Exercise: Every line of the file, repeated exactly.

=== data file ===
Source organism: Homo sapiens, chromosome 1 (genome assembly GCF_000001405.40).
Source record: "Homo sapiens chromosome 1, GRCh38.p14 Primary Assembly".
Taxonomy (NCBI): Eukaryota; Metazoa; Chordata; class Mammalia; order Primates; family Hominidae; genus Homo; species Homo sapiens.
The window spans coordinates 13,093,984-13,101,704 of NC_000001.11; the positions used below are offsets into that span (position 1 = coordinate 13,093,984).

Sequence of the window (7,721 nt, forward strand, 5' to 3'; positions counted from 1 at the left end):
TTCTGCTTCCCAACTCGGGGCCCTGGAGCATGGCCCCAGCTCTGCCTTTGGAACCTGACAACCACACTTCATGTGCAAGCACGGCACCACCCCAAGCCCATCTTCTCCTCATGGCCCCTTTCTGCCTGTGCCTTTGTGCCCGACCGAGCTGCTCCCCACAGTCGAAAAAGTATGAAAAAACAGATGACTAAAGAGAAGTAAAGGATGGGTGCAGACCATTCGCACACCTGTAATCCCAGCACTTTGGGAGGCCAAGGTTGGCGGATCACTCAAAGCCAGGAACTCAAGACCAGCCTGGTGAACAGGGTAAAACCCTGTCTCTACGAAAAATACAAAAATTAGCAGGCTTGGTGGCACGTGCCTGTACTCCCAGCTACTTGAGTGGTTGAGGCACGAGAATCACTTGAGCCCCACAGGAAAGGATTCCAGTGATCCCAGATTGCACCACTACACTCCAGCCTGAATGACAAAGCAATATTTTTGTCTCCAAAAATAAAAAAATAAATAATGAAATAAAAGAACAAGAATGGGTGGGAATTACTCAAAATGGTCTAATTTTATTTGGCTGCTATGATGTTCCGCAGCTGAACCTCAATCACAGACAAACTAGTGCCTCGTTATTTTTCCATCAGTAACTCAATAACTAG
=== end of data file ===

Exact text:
Source organism: Homo sapiens, chromosome 1 (genome assembly GCF_000001405.40).
Source record: "Homo sapiens chromosome 1, GRCh38.p14 Primary Assembly".
Taxonomy (NCBI): Eukaryota; Metazoa; Chordata; class Mammalia; order Primates; family Hominidae; genus Homo; species Homo sapiens.
The window spans coordinates 13,093,984-13,101,704 of NC_000001.11; the positions used below are offsets into that span (position 1 = coordinate 13,093,984).

Sequence of the window (7,721 nt, forward strand, 5' to 3'; positions counted from 1 at the left end):
TTCTGCTTCCCAACTCGGGGCCCTGGAGCATGGCCCCAGCTCTGCCTTTGGAACCTGACAACCACACTTCATGTGCAAGCACGGCACCACCCCAAGCCCATCTTCTCCTCATGGCCCCTTTCTGCCTGTGCCTTTGTGCCCGACCGAGCTGCTCCCCACAGTCGAAAAAGTATGAAAAAACAGATGACTAAAGAGAAGTAAAGGATGGGTGCAGACCATTCGCACACCTGTAATCCCAGCACTTTGGGAGGCCAAGGTTGGCGGATCACTCAAAGCCAGGAACTCAAGACCAGCCTGGTGAACAGGGTAAAACCCTGTCTCTACGAAAAATACAAAAATTAGCAGGCTTGGTGGCACGTGCCTGTACTCCCAGCTACTTGAGTGGTTGAGGCACGAGAATCACTTGAGCCCCACAGGAAAGGATTCCAGTGATCCCAGATTGCACCACTACACTCCAGCCTGAATGACAAAGCAATATTTTTGTCTCCAAAAATAAAAAAATAAATAATGAAATAAAAGAACAAGAATGGGTGGGAATTACTCAAAATGGTCTAATTTTATTTGGCTGCTATGATGTTCCGCAGCTGAACCTCAATCACAGACAAACTAGTGCCTCGTTATTTTTCCATCAGTAACTCAATAACTAG